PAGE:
Published on 29 Jan 2024

Ethiopia Somaliland MoU stirs a hornet nest in the horn of Africa

Somaliland offers Ethiopia coastal access in hope of recognition, Somalia threatens war

Ethiopia's Prime Minister Abiy Ahmed (left) and Somaliland President Muse Bihi Abdi (right) at the signing of the Memorandum of Understanding. Photo credit: ENA

Ethiopia and Somalia have signed a controversial memorandum of understanding (MoU) that could have significant commercial and geopolitical implications in the horn of Africa. It is a deal in which the breakaway region of Somaliland offered landlocked Ethiopia access to its coastline in exchange for formal recognition as an independent state.

The non-binding agreement, which was signed on 1 January, grants Ethiopia access to 20km of Somaliland's coastline in the Gulf of Aden. Besides opening the world’s most populated land-locked market to commercial maritime trade the deal also allows Addis Ababa to set up a naval base in the highly contested waters.  They have also agreed to jointly develop infrastructure to enhance to use of Somaliland’s Berbera Port for commercial purpose. The agreement has sparked a major diplomatic row between Mogadishu and Addis Ababa. Somalia has described the move as an act of aggression and President Hassan Sheikh Mohamud has vowed to defend the country’s sovereignty “by all a means necessary”. He has stepped up his rhetoric and even described Ethiopia as an “enemy” of Somalia. The latest spat has revived fears of conflict between the two countries who have a history of going to war with each other over territorial sovereignty.   

Woman walks in front of  wall art of Somaliland flag. Photo courtesy: Amit Jain 

Since declaring independence from Somalia in 1991, Somaliland, with a population of 4.5 million people, has emerged as a stable independent and peaceful self-declared republic with its own currency, police force, and parliament. Amit Jain, the Director of the NTU-SBF Centre for African Studies visited Somaliland in 2018 where he saw the development of Berbera port taking shape.

Berbera coast. Photo courtesy: Amit Jain 

Although Somaliland is a de-facto independent state, it is not yet officially recognised by any country. The international community still considers Somaliland to be a part Somalia. The Ethiopian government has since backed away from categorically admitting that it is on the cusp of recognising Somaliland saying that it has merely agreed to conduct an “in-depth assessment towards taking a position regarding the efforts of Somaliland to gain recognition.” The signatories aim to finalise the details of the agreement within a month, though political factors may lead to adjustments or delays in the deal.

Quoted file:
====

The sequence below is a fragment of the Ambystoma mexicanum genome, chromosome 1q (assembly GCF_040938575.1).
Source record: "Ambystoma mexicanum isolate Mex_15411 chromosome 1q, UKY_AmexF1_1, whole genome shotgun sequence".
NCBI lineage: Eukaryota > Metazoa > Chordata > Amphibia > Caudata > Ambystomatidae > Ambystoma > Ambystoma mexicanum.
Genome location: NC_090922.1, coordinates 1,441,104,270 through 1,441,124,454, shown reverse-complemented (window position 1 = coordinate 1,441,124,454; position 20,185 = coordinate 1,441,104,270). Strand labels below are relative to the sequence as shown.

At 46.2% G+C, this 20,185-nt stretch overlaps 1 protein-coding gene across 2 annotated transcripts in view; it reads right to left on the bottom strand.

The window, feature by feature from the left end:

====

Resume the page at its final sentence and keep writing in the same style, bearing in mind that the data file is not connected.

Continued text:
Berbera pier. Photo courtesy: Amit Jain 

Ethiopia is grappling with complex security challenges that threaten its economic and political stability. Although the 2022 peace agreement between Prime Minister Abiy Ahmed's government and the Tigray People's Liberation Front concluded a two-year civil war in the northern Tigray region, conflicts persist among various groups in other areas. Meanwhile, Somalia itself has not yet put an end to its own Islamist insurgency although the Al-Shabaab militants are on a backfoot. 

The US has expressed concern over the MoU, and the African Union has urged Ethiopia and Somalia to de-escalate tensions in the interest of regional peace. Meanwhile, the EU and the Arab League have called for the respect of Somalia's territorial integrity, while Somalia's allies – Egypt, Eritrea, and Turkey – have also opposed the deal.

Ethiopia, with a population of 120 million, lost access to the Red Sea in the early 1990s following Eritrea's declaration of independence. Since then, it has depended on Djibouti for 95% of its maritime trade. Ethiopia now incurs annual costs of US$2bn in port fees and demurrage charges to Djibouti. Diversifying port access is a crucial component of Ethiopia's transport master plan. Over the past decade, Ethiopia's international trade has steadily grown, currently comprising around 15m tonnes of solid cargo and 4bn tonnes of petroleum products every year. Although Djibouti's ports have the capacity to manage the current trade volume, forecasts suggest that Ethiopia's foreign trade could more than double within the next decade.

Somaliland has recently enhanced its port infrastructure, with Dubai-based DP World opening a new container terminal at Berbera Port in 2021. The terminal has a capacity of 500,000 containers per year and will be further expanded in the second phase to accommodate 2m containers. Additionally, the new Berbera Economic Zone is under development and will be linked to the port and a road corridor connecting the city with Ethiopia. Singapore-based commodities trader Trafigura Group has also committed to improving and expanding the storage capacity of the Berbera Oil Terminal to facilitate the import of jet fuel and liquefied petroleum gas for the local and regional markets. Singapore-based PIL, one of the world’s leading containership operators, runs a rotational shipping service that connects the western Indian port of Mundra with Berbera.


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